It's Rivalry slash Thanksgiving Week, when teams who have historically aggravated one another by virtue of shared geography, but who may not even be in the same conference in 2012, meet up for an annual gathering of bad feelings. This is the week for Florida–Florida State, Georgia Tech–Georgia, South Carolina–Clemson, and more. But before we get to the top 10 games, let's take a quick look at the perfect scenario for the final few weeks of college football, and let's do it in stream-of-consciousness form. For the ultimate comedic and poetic payoff, here's what has to happen:
Oregon loses to Oregon State, Georgia loses to Georgia Tech, Florida loses to Florida State, Alabama loses to Georgia in SEC title game, Georgia Tech beats Florida State in ACC title game, Kansas State loses to Texas, Stanford beats UCLA then loses to UCLA in Pac-12 title game, Louisville beats Rutgers but loses in a bowl game, Wisconsin beats Nebraska in Big Ten title game, Notre Dame loses to USC, Oklahoma wins out, Kent State and Northern Illinois both lose in bowls.
First, none of those outcomes are unlikely. All of them put together? Highly unlikely. But humor me for a second, because these are the teams that would earn automatic BCS berths if that scenario plays out: Georgia Tech, Georgia, Louisville, Wisconsin, UCLA, and Oklahoma. And the national title game would probably be Notre Dame vs. Georgia. Now, let's say Notre Dame, at 11-1, loses to 11-2 Georgia. Also, Ohio State beats Michigan this week.
The result? Zero bowl-eligible teams with even a one-loss record, and a BCS champion in Georgia that lost 35-7 to South Carolina, and suffered a hypothetical loss to Georgia Tech. The whole college landscape is a dusty wasteland. And then, rising amid the destruction, like a glorious phoenix, is Urban Meyer with his 12-0 Ohio State team. So riddle me this — could the AP poll, which is independent of the BCS, really put the Buckeyes anywhere but no. 1? I say no, and that means Ohio State would win a split national championship. The same Ohio State that's banned from postseason play because some kid got a free tattoo, and the same Ohio State that barely beat Cal at home, escaped from Indiana, and needed a miracle to beat Purdue in overtime.
And when all that happens, I'm going to phone up the BCS and just start laughing in their faces. A dude can dream.
It can’t be overstated just how impressive Stanford's 17-15 overtime victory over Oregon was. Stanford almost entirely shut down Oregon and its record-setting offense, the same offense that shredded the Cardinal 53-30 last season. Last year, Oregon's victory kept Stanford out of the national championship conversation. This year, the Cardinal might have returned the favor.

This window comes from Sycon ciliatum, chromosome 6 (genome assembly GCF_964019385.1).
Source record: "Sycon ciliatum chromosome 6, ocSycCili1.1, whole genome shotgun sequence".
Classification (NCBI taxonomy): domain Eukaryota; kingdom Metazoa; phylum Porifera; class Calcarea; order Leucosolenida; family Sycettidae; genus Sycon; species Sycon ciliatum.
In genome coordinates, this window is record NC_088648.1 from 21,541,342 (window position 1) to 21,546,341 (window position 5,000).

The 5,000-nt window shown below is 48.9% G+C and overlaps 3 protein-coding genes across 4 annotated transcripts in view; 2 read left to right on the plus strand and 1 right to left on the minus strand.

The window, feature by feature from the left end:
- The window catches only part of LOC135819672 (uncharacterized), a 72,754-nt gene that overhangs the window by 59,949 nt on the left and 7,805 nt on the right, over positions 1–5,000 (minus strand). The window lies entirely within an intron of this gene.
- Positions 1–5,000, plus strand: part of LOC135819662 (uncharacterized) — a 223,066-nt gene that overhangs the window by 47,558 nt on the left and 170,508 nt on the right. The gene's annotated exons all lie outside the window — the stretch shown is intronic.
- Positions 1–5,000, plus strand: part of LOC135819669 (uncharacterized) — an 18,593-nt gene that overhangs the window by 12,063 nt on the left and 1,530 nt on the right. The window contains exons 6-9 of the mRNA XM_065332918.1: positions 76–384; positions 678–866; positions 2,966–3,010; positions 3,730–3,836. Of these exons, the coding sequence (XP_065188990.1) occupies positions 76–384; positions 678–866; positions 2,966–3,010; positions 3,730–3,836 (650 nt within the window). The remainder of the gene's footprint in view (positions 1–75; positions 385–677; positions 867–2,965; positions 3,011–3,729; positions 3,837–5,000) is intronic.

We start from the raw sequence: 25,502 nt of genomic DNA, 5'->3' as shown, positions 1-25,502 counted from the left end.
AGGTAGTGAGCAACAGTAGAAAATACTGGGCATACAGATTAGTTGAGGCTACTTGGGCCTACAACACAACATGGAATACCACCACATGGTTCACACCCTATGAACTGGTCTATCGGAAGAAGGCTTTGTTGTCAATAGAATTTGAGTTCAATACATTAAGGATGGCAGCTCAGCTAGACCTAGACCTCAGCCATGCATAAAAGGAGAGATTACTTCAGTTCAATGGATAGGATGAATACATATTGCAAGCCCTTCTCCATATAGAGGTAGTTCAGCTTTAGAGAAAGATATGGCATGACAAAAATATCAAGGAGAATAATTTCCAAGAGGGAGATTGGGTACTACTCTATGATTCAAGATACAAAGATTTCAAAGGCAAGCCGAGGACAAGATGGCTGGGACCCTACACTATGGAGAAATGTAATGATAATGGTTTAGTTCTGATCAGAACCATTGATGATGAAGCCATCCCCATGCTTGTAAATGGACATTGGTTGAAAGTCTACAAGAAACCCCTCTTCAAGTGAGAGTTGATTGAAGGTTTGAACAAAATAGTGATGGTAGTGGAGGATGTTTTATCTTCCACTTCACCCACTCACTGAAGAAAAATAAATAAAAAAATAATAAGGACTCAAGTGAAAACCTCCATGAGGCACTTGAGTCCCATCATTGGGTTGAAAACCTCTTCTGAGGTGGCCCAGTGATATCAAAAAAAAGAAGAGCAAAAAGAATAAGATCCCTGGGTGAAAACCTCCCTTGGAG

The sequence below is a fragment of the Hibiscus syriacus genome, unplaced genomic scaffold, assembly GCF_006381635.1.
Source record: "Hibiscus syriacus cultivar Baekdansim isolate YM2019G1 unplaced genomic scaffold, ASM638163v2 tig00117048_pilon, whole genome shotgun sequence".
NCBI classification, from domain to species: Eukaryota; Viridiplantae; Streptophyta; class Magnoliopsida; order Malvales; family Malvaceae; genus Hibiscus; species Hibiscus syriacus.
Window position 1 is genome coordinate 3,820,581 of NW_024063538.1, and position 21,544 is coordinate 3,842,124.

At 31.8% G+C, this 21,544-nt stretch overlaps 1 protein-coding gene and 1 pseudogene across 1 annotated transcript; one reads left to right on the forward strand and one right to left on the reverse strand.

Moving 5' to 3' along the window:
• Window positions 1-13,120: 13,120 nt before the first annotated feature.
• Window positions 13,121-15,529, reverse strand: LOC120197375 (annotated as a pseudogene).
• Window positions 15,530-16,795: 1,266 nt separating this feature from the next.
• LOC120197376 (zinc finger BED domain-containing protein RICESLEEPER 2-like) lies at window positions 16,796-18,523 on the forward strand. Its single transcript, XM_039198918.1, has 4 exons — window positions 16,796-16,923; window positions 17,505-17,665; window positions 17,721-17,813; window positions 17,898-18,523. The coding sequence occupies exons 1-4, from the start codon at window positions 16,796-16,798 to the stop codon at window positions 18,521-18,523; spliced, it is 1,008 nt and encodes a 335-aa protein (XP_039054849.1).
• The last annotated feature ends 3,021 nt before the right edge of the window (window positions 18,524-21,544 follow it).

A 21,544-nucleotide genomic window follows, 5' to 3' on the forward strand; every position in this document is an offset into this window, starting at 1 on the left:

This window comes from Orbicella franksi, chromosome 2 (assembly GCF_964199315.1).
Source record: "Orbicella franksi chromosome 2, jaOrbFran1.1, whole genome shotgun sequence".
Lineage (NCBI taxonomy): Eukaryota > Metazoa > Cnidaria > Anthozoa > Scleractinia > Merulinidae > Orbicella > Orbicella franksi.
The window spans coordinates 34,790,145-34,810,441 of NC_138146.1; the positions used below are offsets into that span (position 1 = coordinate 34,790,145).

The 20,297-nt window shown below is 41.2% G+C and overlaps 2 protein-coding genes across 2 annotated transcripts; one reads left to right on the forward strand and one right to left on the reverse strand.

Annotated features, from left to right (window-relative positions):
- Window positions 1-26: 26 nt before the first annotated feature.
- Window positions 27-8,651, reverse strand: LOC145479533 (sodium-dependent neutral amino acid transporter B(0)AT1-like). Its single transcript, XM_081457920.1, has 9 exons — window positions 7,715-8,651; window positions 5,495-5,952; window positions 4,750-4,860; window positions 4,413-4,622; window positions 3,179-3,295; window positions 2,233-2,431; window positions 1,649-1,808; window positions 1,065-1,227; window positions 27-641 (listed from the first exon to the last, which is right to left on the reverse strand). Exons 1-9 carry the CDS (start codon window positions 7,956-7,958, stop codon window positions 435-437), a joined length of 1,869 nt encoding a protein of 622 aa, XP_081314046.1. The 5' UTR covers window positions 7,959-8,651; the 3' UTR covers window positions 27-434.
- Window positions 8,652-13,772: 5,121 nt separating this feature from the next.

Last week, I described how Oregon's flashy offensive attack is, at its core, truly about old-school, fundamental football. Stanford's defense — Stanford’s entire program — is unequivocally about the same. On offense, the Cardinal are a power football team, with most of their passing game based on play-action. On defense, they use a "one-gapping," attacking 3-4 system — the same system brought to Stanford by current San Francisco defensive coordinator Vic Fangio just a few years ago.
A century before the Saturday evening that will forever be recalled for the painful death of Bill Snyder’s 16 preceptsin Waco, and for the gumming up of Phil Knight’s fast-twitch widget-production apparatus in Eugene, and for Les Miles’s epic Lebowski Speech — tell me he doesn’t resemble Jesus Quintana just a little at the 1:39 mark — Notre Dame was just a tiny Catholic college in Indiana with a progressive strategy and a dream of defeating the U.S. Army. This goes back to the summer of 1913, when Irish quarterback Gus Dorais and an end named Knute Rockne worked together as lifeguards in Sandusky, Ohio, practicing a newfangled stratagem on the beach known as “the forward pass.” They unleashed it on the first day of November, against a bigger and stronger West Point squad; the Irish won, 35-13, and an epoch’s worth of treacly film scores were birthed.
There’s limited value in writing about things that didn’t actually happen (“What if the South had won the Civil War?” “What if Winona Ryder had been cast in The Godfather III instead of Sofia Coppola?” Etc.). But something almost happened on Sunday that’s worth considering, at least briefly: For six hours, it looked like Chip Kelly was going to become coach of the Tampa Bay Buccaneers. By the time I woke up Monday, the rumor was already extinct; Kelly was staying at Oregon. And that bland reality destroyed the mesmerizing unreality of what he might have done to the NFL.